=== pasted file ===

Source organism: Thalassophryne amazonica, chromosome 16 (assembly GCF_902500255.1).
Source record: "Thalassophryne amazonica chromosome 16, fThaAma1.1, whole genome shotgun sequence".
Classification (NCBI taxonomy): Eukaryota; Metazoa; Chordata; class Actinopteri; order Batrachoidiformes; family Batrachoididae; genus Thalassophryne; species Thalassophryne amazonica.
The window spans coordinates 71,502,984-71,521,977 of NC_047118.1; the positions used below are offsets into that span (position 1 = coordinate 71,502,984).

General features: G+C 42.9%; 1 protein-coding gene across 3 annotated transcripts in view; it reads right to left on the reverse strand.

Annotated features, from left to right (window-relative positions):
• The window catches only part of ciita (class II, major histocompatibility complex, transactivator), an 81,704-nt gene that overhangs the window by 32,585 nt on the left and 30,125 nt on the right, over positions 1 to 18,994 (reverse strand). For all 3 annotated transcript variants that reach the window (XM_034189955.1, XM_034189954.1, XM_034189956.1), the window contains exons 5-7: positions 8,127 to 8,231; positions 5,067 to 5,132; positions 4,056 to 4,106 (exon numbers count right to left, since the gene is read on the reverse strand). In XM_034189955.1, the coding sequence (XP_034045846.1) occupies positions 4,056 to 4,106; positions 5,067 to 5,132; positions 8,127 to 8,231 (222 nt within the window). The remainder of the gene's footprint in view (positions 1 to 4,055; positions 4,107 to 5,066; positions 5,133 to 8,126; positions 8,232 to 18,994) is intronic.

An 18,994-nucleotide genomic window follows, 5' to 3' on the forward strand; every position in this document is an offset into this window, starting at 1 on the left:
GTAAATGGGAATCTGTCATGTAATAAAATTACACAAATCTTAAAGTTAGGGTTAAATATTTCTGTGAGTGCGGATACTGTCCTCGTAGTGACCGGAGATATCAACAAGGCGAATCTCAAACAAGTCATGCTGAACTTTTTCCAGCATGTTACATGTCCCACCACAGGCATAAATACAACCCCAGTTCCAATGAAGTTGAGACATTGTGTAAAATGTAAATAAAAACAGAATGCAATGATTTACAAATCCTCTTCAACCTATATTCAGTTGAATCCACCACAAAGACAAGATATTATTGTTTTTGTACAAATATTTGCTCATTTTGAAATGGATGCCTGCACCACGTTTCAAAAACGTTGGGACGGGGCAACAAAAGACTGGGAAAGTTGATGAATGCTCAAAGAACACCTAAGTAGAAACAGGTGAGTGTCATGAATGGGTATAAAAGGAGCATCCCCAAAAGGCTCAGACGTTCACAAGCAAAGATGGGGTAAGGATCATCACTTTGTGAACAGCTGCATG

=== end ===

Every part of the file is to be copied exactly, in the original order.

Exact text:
Source organism: Thalassophryne amazonica, chromosome 16 (assembly GCF_902500255.1).
Source record: "Thalassophryne amazonica chromosome 16, fThaAma1.1, whole genome shotgun sequence".
Classification (NCBI taxonomy): Eukaryota; Metazoa; Chordata; class Actinopteri; order Batrachoidiformes; family Batrachoididae; genus Thalassophryne; species Thalassophryne amazonica.
The window spans coordinates 71,502,984-71,521,977 of NC_047118.1; the positions used below are offsets into that span (position 1 = coordinate 71,502,984).

General features: G+C 42.9%; 1 protein-coding gene across 3 annotated transcripts in view; it reads right to left on the reverse strand.

Annotated features, from left to right (window-relative positions):
• The window catches only part of ciita (class II, major histocompatibility complex, transactivator), an 81,704-nt gene that overhangs the window by 32,585 nt on the left and 30,125 nt on the right, over positions 1 to 18,994 (reverse strand). For all 3 annotated transcript variants that reach the window (XM_034189955.1, XM_034189954.1, XM_034189956.1), the window contains exons 5-7: positions 8,127 to 8,231; positions 5,067 to 5,132; positions 4,056 to 4,106 (exon numbers count right to left, since the gene is read on the reverse strand). In XM_034189955.1, the coding sequence (XP_034045846.1) occupies positions 4,056 to 4,106; positions 5,067 to 5,132; positions 8,127 to 8,231 (222 nt within the window). The remainder of the gene's footprint in view (positions 1 to 4,055; positions 4,107 to 5,066; positions 5,133 to 8,126; positions 8,232 to 18,994) is intronic.

An 18,994-nucleotide genomic window follows, 5' to 3' on the forward strand; every position in this document is an offset into this window, starting at 1 on the left:
GTAAATGGGAATCTGTCATGTAATAAAATTACACAAATCTTAAAGTTAGGGTTAAATATTTCTGTGAGTGCGGATACTGTCCTCGTAGTGACCGGAGATATCAACAAGGCGAATCTCAAACAAGTCATGCTGAACTTTTTCCAGCATGTTACATGTCCCACCACAGGCATAAATACAACCCCAGTTCCAATGAAGTTGAGACATTGTGTAAAATGTAAATAAAAACAGAATGCAATGATTTACAAATCCTCTTCAACCTATATTCAGTTGAATCCACCACAAAGACAAGATATTATTGTTTTTGTACAAATATTTGCTCATTTTGAAATGGATGCCTGCACCACGTTTCAAAAACGTTGGGACGGGGCAACAAAAGACTGGGAAAGTTGATGAATGCTCAAAGAACACCTAAGTAGAAACAGGTGAGTGTCATGAATGGGTATAAAAGGAGCATCCCCAAAAGGCTCAGACGTTCACAAGCAAAGATGGGGTAAGGATCATCACTTTGTGAACAGCTGCATG